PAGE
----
That was as catastrophic a decision as any candidate for the presidency has ever made, because if there was one thing the election of 2016 was about, it was the repudiation of Barack Obama.

The sentimental uptick in his personal approval was deceptive; the more-telling polls were the ones which indicated that upwards of three-quarters of the public felt the country was headed in the wrong direction.

Obama the man, a singularly anodyne personality, was not disliked; Obama the president was a rejected figure.

It did not take polls to make this clear: the success of Donald Trump’s insurgent campaign and the near-success of Bernie Sanders’ bid for the Democratic nomination conveyed this clearly enough.

People were roundly fed up, fed up enough to go with a self-proclaimed socialist or an unprincipled demagogue. You couldn’t run the storm warnings up any higher than that.   

Kim McKinney Cohen, a liberal Colorado activist, cast her ballot for Donald Trump. When asked why, she replied: “I wanted to shake people up. Last time, the Democrats got the White House, the Senate, and the House, and did nothing.”

David Murray, an Ohio voter, complained that Clinton seemed “just another four years of what Obama has done for my area, which is nothing.”

The operative word here is nothing.

It’s easily forgotten now that Barack Obama’s election in 2008 was greeted with more hope and expectation than for any other in memory.

It was a moment of crisis. Obama inherited an economy in freefall, a pair of failed wars that continued to bleed American blood and treasure and a nation whose world reputation was at its lowest ebb in a century. It was thus a moment that called for political and moral renewal.

Obama failed the country in virtually every respect.

His underwhelming economic stimulus, little if any different from what a John McCain administration would have produced, put Wall Street on its feet again while allowing millions of main street Americans to be thrown out of their homes as well as their jobs, failed to extricate us from the morass of our Middle East wars and failed to clean our political and economic house: not a single official who had lied us into war and not a single banker who had crashed the economy was held to account.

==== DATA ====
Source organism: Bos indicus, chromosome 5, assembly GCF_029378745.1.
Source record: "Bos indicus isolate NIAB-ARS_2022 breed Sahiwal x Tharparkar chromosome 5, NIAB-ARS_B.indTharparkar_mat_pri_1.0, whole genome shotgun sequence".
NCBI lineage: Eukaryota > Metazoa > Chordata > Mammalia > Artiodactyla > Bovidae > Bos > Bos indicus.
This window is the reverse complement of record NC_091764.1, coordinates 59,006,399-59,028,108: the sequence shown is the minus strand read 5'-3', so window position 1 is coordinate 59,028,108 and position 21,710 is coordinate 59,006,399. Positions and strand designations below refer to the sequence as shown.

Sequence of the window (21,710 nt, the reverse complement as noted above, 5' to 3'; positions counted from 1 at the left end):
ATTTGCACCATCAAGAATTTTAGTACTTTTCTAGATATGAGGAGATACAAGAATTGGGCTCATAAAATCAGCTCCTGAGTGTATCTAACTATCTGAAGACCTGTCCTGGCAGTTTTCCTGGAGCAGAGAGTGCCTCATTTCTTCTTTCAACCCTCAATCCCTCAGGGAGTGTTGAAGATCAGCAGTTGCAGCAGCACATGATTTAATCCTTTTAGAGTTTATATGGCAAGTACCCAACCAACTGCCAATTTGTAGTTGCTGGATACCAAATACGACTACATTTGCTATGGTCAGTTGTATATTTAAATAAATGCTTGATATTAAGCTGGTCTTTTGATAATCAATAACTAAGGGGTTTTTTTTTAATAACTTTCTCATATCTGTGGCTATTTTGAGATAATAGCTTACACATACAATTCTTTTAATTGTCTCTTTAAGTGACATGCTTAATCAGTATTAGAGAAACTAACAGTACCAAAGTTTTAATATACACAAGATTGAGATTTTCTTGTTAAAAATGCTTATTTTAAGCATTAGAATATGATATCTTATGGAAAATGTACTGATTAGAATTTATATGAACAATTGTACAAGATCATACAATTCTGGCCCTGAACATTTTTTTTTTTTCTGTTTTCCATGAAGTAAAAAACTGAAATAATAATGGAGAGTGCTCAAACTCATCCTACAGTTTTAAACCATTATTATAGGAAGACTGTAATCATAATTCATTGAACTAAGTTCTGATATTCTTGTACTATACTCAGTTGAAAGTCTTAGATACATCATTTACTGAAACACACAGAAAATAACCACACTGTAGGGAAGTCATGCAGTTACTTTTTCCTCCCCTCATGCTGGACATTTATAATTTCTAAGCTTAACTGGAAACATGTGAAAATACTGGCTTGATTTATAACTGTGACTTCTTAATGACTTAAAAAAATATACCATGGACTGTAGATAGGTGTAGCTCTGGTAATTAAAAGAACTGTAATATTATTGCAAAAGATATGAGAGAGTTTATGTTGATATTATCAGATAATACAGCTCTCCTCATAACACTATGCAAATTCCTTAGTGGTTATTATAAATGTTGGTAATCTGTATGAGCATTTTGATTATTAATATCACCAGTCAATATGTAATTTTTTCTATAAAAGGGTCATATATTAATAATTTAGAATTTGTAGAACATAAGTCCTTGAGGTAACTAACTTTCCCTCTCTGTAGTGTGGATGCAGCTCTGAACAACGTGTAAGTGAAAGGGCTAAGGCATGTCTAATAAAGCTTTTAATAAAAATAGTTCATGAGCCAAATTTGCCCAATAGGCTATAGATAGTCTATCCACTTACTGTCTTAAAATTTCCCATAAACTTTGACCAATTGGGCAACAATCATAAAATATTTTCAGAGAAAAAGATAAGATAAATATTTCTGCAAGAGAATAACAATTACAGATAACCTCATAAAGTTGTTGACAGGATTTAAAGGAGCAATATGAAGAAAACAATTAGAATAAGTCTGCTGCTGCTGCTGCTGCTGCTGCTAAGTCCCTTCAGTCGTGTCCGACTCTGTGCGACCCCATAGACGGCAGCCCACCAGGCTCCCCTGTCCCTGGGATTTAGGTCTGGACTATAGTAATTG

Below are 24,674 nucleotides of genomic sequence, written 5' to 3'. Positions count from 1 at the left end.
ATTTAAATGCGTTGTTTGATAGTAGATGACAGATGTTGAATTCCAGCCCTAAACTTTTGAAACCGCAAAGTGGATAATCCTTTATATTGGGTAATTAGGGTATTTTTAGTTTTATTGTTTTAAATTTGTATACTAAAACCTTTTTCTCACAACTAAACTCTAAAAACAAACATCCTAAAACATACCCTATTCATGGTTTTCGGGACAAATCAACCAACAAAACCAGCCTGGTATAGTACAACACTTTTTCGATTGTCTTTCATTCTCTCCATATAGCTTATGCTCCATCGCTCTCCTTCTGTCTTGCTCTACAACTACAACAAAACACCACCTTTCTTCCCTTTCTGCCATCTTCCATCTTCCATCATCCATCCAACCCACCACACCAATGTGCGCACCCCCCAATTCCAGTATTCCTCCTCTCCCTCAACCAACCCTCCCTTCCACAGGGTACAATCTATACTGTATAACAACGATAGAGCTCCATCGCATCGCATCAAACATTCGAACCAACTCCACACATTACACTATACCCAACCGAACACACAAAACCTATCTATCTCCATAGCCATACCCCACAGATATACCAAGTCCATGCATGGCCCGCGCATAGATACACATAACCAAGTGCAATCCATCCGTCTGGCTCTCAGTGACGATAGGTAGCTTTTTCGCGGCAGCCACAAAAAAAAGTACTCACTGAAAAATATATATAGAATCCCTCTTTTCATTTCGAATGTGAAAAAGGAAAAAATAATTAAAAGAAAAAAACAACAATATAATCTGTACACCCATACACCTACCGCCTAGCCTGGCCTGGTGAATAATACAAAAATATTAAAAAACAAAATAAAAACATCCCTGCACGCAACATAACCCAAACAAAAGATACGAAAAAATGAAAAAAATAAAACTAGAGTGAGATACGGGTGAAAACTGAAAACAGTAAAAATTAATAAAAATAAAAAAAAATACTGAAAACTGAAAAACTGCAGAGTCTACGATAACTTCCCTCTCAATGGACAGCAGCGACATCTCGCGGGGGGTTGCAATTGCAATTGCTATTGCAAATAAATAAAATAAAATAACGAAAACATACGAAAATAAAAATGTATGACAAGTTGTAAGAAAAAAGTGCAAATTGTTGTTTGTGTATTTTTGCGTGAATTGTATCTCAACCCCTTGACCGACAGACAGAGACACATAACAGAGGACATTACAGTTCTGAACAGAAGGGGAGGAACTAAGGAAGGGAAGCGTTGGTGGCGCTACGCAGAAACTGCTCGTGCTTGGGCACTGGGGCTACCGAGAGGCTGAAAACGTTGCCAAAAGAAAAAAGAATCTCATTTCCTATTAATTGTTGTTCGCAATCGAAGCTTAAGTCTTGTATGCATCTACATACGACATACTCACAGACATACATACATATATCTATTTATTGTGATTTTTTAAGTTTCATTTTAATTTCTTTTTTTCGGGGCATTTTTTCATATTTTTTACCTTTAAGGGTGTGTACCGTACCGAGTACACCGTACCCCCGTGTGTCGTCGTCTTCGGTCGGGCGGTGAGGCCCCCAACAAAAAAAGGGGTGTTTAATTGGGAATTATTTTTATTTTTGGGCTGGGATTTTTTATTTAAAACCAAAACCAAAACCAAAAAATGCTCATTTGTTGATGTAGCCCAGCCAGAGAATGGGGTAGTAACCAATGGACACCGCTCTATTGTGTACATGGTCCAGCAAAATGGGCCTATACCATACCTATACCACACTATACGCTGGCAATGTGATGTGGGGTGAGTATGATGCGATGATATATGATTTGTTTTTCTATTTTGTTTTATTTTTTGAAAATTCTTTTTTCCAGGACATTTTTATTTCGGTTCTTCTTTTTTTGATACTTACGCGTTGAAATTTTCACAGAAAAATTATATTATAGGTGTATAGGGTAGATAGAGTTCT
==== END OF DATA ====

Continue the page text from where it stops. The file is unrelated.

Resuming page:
Not a single torturer; not a single crook. Instead, Chelsea Manning went to jail, for the crime of telling us the truth.

I don’t mean to say that Barack Obama didn’t accomplish anything.

He presided over the largest surveillance state ever erected, and the most lopsided transfer of wealth into the hands of the rich in generations. He rebuilt the Republican Party from a smoking ruin to a now-thriving franchise that now owns the government on both the state and federal level.

He left a substantial part of the electorate in such a condition of frustration and rage that it was willing to embrace the demagogue who, instead of completing the destruction of the GOP — not altogether unfittingly described by Noam Chomsky as “the most dangerous organization in world history” — has once again raised it from the dead.

“Nothing” is a very polite description for an administration that has heaped such negative blessings on us.

At the end of the campaign, Obama, acknowledging that it had become a referendum on his own tenure, told black audiences in particular that he would take it as a personal insult if they did not turn out to vote for his designated successor.

This was the same audience whose votes Donald Trump had solicited by pointedly asking, “What have you got to lose?” After Ferguson, Baltimore, Charleston, Cleveland and Chicago, there was no one to make reply.

The first African American president had left African Americans themselves, their communities raddled by violence and despair, more vulnerable than ever to the racial backlash with which he is ending his term.

African Americans didn’t turn out to vindicate the leader who had betrayed them. Angry whites, their own resentments stoked by the nakedest appeals to bigotry in 50 years, came out instead.

Barack Obama then welcomed the demagogue who had questioned his birthright to the White House and described him for us, after a friendly conversation, as a “pragmatist.”

We already know, of course, what he means by this term, since in his own lexicon it indicates what he himself has been for the past eight years: a man without principle or conviction, and with no interest beyond personal aggrandizement and political survival.

Hillary Clinton turns out to have been the pawn in this tragedy. The election of 2016 was all about Barack Obama.

Very shortly, the emptiest suit in American political history will exit the stage. His legacy is the man who succeeds him.